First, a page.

“Whilst there, I worked with London Transport by helping to address a serious staffing shortage with a housing privision. I was also involved in the rebuilding of the key Hammersmith interchange and on an early motorway linked park and ride scheme. I managed to persuade a London Transport Board director to be my professional mentor. I also worked with Shankland Cox in Kuwait on a strategic new town and on a second urban centre, and in central Nigeria on a regional study. Overall, an extraordinary experience.
“I came to Bristol in 1979 to work with a past colleague with the aim of building a local inter-professional practice. In 1983 we went our separate ways and I launched the Peter Evans Partnership. It was the first Bristol-based practice dedicated to transport planning. Within days of opening I had won work with MEPC on their shopping centre projects. And this led to getting to know a number of national architectural practices. The business grew from there. A year or two later we gained McDonalds as a client and worked on the UK’s first drive-thru restaurant and many more after that.
“We attracted some excellent blue-chip companies, which involved attending a number of Public Inquiries, the first one being particularly daunting, as you would imagine. I quickly learned that it was crucial to do my homework, be sure of my ground and endeavour to be professionally strong and honest. I also had to think on my feet – this was the era before evidence was circulated in advance.
“Transport planning was a niche area at the time, so recruitment involved finding talented people who had the potential to be transport planners. So they may have been geographers, chartered surveyors, or civil engineers. Aptitude was and still is more important that paper qualifications.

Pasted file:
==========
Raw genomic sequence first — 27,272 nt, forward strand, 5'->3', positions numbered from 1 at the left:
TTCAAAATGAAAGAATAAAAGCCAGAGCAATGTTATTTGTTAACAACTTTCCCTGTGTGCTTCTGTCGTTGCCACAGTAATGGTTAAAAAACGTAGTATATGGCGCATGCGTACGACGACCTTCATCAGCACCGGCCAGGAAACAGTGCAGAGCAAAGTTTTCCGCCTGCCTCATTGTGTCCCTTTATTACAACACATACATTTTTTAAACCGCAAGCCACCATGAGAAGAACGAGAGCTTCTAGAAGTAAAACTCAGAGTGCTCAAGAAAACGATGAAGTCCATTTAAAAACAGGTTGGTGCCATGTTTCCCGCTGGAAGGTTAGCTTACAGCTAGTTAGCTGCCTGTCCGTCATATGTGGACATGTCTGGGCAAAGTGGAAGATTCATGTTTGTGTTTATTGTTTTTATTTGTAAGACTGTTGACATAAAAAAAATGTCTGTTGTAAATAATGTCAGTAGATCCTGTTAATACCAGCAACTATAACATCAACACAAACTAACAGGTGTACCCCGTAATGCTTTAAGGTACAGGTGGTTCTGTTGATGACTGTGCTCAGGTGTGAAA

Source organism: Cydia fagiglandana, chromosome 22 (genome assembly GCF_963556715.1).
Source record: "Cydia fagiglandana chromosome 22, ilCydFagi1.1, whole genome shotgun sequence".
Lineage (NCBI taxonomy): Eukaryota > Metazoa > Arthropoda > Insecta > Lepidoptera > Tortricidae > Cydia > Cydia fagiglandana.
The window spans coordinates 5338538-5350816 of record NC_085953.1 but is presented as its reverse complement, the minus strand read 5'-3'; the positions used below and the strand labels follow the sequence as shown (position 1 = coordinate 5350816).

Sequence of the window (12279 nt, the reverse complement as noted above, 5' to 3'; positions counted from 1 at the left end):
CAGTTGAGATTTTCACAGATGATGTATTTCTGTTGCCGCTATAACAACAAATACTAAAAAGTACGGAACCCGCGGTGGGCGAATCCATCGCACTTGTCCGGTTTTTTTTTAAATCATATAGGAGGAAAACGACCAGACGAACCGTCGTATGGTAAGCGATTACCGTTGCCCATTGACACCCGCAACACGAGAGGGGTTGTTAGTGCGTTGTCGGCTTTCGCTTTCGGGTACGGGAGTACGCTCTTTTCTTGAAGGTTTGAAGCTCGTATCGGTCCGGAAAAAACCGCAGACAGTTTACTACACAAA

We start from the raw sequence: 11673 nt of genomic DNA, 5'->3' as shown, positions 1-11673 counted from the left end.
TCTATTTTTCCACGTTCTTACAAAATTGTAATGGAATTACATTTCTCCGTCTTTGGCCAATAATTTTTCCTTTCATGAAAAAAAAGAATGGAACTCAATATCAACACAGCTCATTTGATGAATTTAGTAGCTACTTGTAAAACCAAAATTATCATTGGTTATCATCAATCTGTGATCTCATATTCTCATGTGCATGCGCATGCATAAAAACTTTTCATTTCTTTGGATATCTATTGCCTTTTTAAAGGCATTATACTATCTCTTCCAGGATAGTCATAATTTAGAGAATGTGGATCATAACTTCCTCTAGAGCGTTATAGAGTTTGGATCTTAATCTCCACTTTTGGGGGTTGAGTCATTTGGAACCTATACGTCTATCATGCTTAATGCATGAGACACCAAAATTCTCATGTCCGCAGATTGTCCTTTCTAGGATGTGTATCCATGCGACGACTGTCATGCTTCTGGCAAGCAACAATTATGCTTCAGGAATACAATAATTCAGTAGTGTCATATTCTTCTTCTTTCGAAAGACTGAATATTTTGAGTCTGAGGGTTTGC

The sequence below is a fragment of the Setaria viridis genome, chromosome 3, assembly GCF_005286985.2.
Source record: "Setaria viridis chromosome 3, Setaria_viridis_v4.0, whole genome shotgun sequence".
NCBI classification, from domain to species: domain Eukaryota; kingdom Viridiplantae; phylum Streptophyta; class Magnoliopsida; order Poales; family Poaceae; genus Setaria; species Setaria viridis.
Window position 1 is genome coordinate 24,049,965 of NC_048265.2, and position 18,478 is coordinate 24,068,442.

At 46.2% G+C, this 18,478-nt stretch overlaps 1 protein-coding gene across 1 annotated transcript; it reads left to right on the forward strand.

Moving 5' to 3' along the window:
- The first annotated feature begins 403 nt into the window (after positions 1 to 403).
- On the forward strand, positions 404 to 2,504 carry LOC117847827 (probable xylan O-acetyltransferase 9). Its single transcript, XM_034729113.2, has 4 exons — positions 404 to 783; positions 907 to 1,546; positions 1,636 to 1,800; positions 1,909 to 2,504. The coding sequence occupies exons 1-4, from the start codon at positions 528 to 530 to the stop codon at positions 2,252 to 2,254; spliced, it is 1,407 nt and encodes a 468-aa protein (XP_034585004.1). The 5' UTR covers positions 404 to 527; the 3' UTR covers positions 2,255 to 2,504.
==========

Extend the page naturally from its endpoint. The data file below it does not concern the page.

“When Andrew Kenyon and Hilary Vaughan joined they brought new skills to the company, commercially and managerially. Mark Callaghan’s arrival added another dimension thanks to his highways design expertise. This meant we could take a project through from start to finish. Their complementary skills gave the business its wings. And now they’re flying.
“I currently provide a consultancy role for PEP, and in addition, work in the Planning & Transport Group with Business West.
“Looking to the future, and the aftermath of the Covid-19 virus, transport planning consultancies are going to have to think quite differently. We’re going to be living in a noticeably different world. There’ll be a lot more scenario planning, and development planning will have to reflect this. Transport planners who can think strategically will be at a premium.
“PEP is fortunate in that the company has people with this skillset. Rather than simply responding to events I’m sure they’ll be in the thick of things far earlier in the process to support clients and importantly, take transport and travel forward. Interesting times!”